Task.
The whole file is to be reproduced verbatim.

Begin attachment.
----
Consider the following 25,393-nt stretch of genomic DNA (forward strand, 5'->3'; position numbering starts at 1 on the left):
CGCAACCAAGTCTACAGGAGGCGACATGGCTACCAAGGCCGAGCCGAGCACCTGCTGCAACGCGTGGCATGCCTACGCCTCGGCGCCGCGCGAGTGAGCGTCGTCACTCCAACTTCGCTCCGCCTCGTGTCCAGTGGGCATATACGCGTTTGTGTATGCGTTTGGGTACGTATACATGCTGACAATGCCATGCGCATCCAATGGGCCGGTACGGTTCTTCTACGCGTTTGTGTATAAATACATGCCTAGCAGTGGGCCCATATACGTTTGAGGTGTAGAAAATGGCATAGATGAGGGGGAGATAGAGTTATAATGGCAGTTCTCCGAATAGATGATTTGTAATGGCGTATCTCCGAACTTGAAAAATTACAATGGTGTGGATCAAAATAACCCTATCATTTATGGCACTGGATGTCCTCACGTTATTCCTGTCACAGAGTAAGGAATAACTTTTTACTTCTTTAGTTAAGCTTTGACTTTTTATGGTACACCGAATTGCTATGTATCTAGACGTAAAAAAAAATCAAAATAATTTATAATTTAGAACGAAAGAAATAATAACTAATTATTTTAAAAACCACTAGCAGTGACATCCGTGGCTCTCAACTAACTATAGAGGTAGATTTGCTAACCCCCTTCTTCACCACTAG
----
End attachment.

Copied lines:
Consider the following 25,393-nt stretch of genomic DNA (forward strand, 5'->3'; position numbering starts at 1 on the left):
CGCAACCAAGTCTACAGGAGGCGACATGGCTACCAAGGCCGAGCCGAGCACCTGCTGCAACGCGTGGCATGCCTACGCCTCGGCGCCGCGCGAGTGAGCGTCGTCACTCCAACTTCGCTCCGCCTCGTGTCCAGTGGGCATATACGCGTTTGTGTATGCGTTTGGGTACGTATACATGCTGACAATGCCATGCGCATCCAATGGGCCGGTACGGTTCTTCTACGCGTTTGTGTATAAATACATGCCTAGCAGTGGGCCCATATACGTTTGAGGTGTAGAAAATGGCATAGATGAGGGGGAGATAGAGTTATAATGGCAGTTCTCCGAATAGATGATTTGTAATGGCGTATCTCCGAACTTGAAAAATTACAATGGTGTGGATCAAAATAACCCTATCATTTATGGCACTGGATGTCCTCACGTTATTCCTGTCACAGAGTAAGGAATAACTTTTTACTTCTTTAGTTAAGCTTTGACTTTTTATGGTACACCGAATTGCTATGTATCTAGACGTAAAAAAAAATCAAAATAATTTATAATTTAGAACGAAAGAAATAATAACTAATTATTTTAAAAACCACTAGCAGTGACATCCGTGGCTCTCAACTAACTATAGAGGTAGATTTGCTAACCCCCTTCTTCACCACTAG